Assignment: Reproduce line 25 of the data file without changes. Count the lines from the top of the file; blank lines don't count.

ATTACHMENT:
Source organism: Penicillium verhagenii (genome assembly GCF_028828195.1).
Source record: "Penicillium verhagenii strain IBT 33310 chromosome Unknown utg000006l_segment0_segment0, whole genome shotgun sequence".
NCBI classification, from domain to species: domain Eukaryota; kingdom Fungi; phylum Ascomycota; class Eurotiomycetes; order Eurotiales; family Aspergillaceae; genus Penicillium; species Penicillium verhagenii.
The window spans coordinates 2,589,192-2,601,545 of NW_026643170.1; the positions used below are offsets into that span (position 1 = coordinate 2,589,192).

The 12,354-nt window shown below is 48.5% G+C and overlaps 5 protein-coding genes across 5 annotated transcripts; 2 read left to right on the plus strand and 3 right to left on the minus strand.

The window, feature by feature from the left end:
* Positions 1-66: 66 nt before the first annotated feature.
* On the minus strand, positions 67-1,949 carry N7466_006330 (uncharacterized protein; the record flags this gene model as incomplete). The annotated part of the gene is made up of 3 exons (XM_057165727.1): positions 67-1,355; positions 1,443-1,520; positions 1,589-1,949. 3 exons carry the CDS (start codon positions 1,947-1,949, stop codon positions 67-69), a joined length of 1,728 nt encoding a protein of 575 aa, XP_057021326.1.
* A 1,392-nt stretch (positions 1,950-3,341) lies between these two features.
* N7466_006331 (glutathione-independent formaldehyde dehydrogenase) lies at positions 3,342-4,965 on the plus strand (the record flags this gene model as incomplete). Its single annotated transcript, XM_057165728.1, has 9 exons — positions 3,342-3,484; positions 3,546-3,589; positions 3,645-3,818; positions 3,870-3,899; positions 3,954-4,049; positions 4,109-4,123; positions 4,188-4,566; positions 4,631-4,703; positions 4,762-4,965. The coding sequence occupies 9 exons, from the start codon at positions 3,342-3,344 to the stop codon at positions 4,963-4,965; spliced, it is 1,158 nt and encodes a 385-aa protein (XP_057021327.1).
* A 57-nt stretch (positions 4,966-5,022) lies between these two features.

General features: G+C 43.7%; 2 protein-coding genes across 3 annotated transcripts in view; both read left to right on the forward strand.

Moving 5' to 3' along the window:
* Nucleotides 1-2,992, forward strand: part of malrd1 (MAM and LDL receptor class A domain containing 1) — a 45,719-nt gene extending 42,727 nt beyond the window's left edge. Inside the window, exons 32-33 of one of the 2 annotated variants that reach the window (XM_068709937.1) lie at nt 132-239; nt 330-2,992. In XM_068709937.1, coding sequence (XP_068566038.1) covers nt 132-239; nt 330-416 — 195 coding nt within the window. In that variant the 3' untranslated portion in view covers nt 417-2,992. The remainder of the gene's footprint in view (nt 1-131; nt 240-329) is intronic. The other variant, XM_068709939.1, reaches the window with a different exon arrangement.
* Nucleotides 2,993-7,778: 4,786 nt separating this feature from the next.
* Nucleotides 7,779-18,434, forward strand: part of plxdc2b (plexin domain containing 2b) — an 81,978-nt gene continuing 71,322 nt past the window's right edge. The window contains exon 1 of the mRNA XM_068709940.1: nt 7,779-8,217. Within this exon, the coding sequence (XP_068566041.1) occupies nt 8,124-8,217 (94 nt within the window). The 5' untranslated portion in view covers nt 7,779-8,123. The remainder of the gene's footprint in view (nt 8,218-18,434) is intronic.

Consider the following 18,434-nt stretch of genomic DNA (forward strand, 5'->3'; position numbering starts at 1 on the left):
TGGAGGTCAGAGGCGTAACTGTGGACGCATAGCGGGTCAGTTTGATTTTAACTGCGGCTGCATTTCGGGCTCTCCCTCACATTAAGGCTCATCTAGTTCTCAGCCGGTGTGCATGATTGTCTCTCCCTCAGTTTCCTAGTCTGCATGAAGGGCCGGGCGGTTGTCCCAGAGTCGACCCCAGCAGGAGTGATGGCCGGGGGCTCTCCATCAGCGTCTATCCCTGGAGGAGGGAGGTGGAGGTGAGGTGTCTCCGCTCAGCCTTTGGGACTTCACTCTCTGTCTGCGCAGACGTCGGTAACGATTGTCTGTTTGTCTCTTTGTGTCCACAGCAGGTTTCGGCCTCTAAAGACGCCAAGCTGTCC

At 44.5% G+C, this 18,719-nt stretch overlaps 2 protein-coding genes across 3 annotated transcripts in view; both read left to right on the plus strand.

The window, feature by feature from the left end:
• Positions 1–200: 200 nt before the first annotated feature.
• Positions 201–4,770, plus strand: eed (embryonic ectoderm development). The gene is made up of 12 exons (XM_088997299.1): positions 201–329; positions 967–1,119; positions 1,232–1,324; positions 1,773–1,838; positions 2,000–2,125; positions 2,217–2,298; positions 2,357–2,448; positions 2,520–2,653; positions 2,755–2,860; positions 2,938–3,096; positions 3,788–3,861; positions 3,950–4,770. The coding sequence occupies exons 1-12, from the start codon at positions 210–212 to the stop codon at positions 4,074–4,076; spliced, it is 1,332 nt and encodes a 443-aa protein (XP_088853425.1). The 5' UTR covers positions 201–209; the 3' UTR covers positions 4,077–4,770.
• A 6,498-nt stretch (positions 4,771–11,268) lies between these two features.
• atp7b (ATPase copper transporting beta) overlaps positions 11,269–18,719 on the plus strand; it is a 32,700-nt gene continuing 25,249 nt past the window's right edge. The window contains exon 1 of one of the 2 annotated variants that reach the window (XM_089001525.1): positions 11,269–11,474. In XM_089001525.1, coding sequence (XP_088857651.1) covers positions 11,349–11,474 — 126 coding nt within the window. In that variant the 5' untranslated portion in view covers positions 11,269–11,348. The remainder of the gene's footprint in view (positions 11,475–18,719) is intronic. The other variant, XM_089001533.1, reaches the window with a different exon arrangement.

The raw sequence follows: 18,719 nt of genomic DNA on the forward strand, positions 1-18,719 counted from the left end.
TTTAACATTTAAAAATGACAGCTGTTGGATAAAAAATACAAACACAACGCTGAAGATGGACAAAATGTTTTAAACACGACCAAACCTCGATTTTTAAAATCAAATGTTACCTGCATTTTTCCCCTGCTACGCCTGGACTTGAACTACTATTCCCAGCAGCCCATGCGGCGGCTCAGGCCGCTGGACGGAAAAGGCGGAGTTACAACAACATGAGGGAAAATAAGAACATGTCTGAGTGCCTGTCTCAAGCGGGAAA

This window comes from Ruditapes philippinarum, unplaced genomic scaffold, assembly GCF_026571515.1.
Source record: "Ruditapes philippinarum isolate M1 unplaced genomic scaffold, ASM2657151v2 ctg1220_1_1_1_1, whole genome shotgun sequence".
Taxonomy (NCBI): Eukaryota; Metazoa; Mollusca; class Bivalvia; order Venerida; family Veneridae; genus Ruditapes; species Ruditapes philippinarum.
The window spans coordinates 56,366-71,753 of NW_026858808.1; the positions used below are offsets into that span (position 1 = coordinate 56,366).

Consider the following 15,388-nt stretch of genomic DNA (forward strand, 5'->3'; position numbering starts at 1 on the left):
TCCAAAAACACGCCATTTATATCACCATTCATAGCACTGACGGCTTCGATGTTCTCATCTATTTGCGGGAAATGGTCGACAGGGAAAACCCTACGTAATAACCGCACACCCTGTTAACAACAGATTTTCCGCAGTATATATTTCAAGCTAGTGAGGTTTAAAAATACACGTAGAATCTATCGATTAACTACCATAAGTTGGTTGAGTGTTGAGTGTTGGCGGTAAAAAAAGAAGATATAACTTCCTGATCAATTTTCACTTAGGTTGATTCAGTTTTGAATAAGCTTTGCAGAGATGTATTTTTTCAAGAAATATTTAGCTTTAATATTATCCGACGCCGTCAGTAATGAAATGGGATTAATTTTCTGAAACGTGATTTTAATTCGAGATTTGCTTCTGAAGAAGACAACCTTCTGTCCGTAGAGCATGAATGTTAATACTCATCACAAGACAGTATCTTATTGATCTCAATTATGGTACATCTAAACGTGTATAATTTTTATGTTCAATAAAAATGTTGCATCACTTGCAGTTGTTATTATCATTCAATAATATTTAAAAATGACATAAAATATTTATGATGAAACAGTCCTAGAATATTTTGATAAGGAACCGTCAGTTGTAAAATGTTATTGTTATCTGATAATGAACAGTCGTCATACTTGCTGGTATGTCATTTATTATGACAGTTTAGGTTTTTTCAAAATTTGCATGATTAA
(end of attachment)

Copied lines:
The raw sequence follows: 18,719 nt of genomic DNA on the forward strand, positions 1-18,719 counted from the left end.